1. Using a light sensor with BBC micro:bit and MicroPython

    A light sensor is a small component with a particular characteristic: it is basically a resistor and its resistance decreases if the light is more intense. To use it with micro:bit we need to use one of the analogic ports. To build this circuit you will need a breadboard, 3 jumper wires, a 10k resistance and possibly a Kitronik breadboard kit.

    The project

    I wanted to realise a simple project where, depending on the light intensity captured by the light sensor, the micro:bit shows an image of the Sun if the light is intense and an image of the Moon if the light is less intense.

    Here is the complete circuit scheme:


    "Image Copyright © Kitronik"

    and here is a picture of the finished project I created:


    The source code I needed is available here:

    and as a demo I realised this small video:

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  2. Prototyping BBC micro:bit projects with Kitronik breadboard kit

    BBC micro:bit has a few IO pins that can be used to interact with external devices. The problem with the board is that it's not easy to connect the classic jumper wires (those that we normally connect to a breadboard) to the micro:bit, unless using a crocodile clip and being limited to just 3 pins.

    Kitronik breadboard kit solves this problem, offering an interface where the micro:bit can be plugged and all the pins are easily connectable to the breadboard using normal male/female jumper wires.

    I've built a very simple circuit following an example you can find on this manual https://www.kitronik.co.uk/pdf/5603_inventors_kit_for_the_bbc_microbit_tutorial_book.pdf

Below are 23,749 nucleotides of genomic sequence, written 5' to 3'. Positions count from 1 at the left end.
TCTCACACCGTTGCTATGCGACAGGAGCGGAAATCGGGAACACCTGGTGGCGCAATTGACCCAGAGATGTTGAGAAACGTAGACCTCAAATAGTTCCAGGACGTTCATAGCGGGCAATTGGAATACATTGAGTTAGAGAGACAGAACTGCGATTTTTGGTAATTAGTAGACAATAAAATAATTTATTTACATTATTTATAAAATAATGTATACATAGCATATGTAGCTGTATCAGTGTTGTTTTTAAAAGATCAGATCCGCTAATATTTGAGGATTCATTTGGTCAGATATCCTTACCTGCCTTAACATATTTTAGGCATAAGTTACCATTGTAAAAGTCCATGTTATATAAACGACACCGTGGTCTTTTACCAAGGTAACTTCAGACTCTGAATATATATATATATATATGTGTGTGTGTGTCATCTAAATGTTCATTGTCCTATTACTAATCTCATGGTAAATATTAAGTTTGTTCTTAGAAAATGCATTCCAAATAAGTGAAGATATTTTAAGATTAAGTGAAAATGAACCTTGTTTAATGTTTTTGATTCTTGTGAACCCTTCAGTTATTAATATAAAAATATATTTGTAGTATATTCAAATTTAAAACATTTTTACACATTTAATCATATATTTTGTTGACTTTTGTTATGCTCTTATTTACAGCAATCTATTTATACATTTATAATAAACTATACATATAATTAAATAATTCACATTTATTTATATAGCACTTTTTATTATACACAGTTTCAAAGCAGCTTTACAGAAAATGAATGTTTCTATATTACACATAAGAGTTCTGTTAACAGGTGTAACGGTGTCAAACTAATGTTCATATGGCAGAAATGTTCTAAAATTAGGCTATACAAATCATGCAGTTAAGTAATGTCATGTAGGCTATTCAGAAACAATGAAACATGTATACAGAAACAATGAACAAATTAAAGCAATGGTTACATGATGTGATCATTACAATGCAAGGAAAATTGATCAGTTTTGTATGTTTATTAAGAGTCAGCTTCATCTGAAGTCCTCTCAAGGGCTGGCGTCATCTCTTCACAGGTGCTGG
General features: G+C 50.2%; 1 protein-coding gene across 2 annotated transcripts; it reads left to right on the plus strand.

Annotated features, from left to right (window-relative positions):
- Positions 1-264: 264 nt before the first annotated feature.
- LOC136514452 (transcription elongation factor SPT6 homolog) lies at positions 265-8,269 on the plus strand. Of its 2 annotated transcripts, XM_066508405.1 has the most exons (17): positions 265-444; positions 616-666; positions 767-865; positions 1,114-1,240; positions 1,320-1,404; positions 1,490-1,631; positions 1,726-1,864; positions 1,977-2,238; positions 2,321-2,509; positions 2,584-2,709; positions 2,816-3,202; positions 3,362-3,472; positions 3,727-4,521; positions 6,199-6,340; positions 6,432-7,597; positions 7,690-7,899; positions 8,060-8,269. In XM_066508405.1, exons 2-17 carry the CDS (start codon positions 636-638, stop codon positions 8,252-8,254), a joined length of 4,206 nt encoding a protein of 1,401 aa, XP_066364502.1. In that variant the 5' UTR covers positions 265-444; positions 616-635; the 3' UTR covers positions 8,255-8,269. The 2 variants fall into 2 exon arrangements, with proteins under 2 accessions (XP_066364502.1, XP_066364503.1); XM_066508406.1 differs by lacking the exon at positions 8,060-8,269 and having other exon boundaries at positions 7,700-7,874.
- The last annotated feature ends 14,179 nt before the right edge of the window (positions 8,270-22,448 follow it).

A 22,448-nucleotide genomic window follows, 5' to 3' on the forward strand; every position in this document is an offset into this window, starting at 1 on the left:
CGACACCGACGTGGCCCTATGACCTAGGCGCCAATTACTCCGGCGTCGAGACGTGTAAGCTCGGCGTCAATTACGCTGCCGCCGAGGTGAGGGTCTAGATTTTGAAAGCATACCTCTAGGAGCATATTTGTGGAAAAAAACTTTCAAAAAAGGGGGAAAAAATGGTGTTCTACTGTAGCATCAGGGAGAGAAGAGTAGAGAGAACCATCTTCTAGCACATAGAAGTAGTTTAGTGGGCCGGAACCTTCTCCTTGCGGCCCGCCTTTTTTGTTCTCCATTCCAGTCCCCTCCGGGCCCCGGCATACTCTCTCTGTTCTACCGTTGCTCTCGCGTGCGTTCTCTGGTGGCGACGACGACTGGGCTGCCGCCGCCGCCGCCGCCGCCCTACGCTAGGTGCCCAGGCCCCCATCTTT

To build the circuit you also need 4 male/female jumper wires and two buttons. All this circuit does is to connect the buttons to the micro:bit pins that relate to those buttons. Basically pressing those buttons is the same as pressing button A or button B on the micro:bit board. Here you can see the schema in detail:

    Screenshot 2016-02-0714.30.36

    I've also made a short video so that you can see it in action:

    And of course the source code is available too:

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  3. Using BBC MicroBit accelerometer with Python

    In these days I'm having a bit of fun with BBC MicroBit board and I'm learning how to use the different sensors available. The latest one I wanted to try was the accelerometer. The board can "sense" if you are moving it in any of the 3 dimensional axes: X, Y, Z. According to the documentation there are four methods available that can be used to get these values: microbit.accelerometer.get_values() will return you a tuple with all the 3 values, while  microbit.accelerometer.get_x()microbit.accelerometer.get_y()microbit.accelerometer.get_z() will give you the single values.

    The documentation on the official website doesn't explain much and for example I didn't even know what was the range of the values I can get back from these methods (by the way it's between -1024 and 1024), so I decided to play with the code directly and write a very simple example. The small example I wrote, shows a smile on the board display if you keep it straight and shows a sad face if you bend it.

    This is the result:

    and this is all the needed code of the application:

    In the next days I will try to play with more sensors and to publish other examples.

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  4. Using Python PyPy in a virtual environment

    Sometimes we need to test if our code also works with PyPy implementation of Python. Assuming you have already installed it in your system, first find out where it is installed:

    ``` {.lang:zsh .decode:true} ➜ ~ which pypy /usr/local/bin/pypy

    then you need **mkvirtualenv** to create a virtual environment that will
    use this runtime:
    ``` {.lang:zsh .decode:true}
    ➜  ~  mkvirtualenv -p /usr/local/bin/pypy pypy-test
    Running virtualenv with interpreter /usr/local/bin/pypy
    New pypy executable in pypy-test/bin/pypy
    Installing setuptools, pip, wheel...done.
    (pypy-test)➜  ~  python
    Python 2.7.10 (f3ad1e1e1d6215e20d34bb65ab85ff9188c9f559, Sep 01 2015, 06:26:30)
    [PyPy 2.6.1 with GCC 4.2.1 Compatible Apple LLVM 6.1.0 (clang-602.0.53)] on darwin
    Type "help", "copyright", "credits" or "license" for more information.

    That's it! You can now use this virtual environment to run your Python application using PyPy environment.

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